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Astralis logo.svg
Short nameAST
GamesCounter-Strike: Global Offensive
FoundedJanuary 18, 2016; 4 years ago (2016-01-18)
AssociationAstralis Group
PresidentAnders Hørsholt
Head coachDanny "zonic" Sørensen
ManagerKasper Hvidt
Partners Edit this at Wikidata

Astralis is a Danish esports organization. The Astralis name was obtained from the original founders of the Finnish team of the same name. The team is focused on the video game Counter-Strike: Global Offensive. The parent group of Astralis is the Astralis Group, who also owns Origen and Future F.C.



January – May[edit]

Astralis was formed by the former players of the Danish Team SoloMid roster, after the players left the org and were known as ?/Questionmark for a short time. The original Astralis roster consisted of René "cajunb" Borg, Nicolai "dev1ce" Reedtz, Peter "Dupreeh" Rasmussen, Finn "Karrigan" Andersen, Andreas "Xyp9x" Hølsleth, and Danny "zonic" Sørensen as coach. Astralis’ first event was DreamHack Open Leipzig 2016 in January 2016. The team topped their group after defeating their Danish brethren Dignitas and the European-mix team mousesports in best-of-ones, however they exited the event in the semi-final losing 0-2 to Luminosity Gaming. Their next LAN was Global eSports Cup where they topped their group once again, this time with best-of-three wins over Method and G2 Esports. They would go on to lose the semi-final vs their rivals from the previous year, Team EnVyUs 1-2 and then defeat CLG in the third-place decider, only losing seven rounds over two maps. ESL Expo Barcelona was up next which featured an unusual format where each team had three lives and a map loss would mean a life lost. Astralis won five maps against G2 Esports, x6tence, Team EnVyUs and Dignitas. Astralis narrowly lost a life to G2 and played two close games vs Fnatic in the faux-final as the only two teams left.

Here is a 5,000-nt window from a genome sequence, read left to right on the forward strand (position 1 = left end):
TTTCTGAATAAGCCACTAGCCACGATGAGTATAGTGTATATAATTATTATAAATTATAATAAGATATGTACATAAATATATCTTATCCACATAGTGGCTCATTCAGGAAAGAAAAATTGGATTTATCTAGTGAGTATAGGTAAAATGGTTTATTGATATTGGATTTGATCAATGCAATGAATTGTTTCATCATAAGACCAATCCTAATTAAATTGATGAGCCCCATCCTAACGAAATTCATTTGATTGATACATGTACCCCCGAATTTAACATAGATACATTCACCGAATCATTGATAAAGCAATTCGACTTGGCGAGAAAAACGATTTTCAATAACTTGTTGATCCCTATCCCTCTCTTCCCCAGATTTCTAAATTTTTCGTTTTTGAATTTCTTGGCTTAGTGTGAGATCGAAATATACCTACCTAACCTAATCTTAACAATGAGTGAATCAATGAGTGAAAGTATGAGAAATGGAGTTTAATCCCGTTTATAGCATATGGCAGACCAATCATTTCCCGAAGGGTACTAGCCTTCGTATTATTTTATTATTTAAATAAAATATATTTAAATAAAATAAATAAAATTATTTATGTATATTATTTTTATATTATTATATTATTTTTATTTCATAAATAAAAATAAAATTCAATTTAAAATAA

IEM Katowice was next and Astralis would once again top their group and go straight to the semi-final with best-of-one wins over Team EnVyUs, Virtus.Pro, E-Frag, FaZe Clan and Tempo Storm. Astralis were set to play the last match of the day vs Fnatic, but due to delays, this didn't start until midnight and finally finished at 3am with Astralis losing 1-2.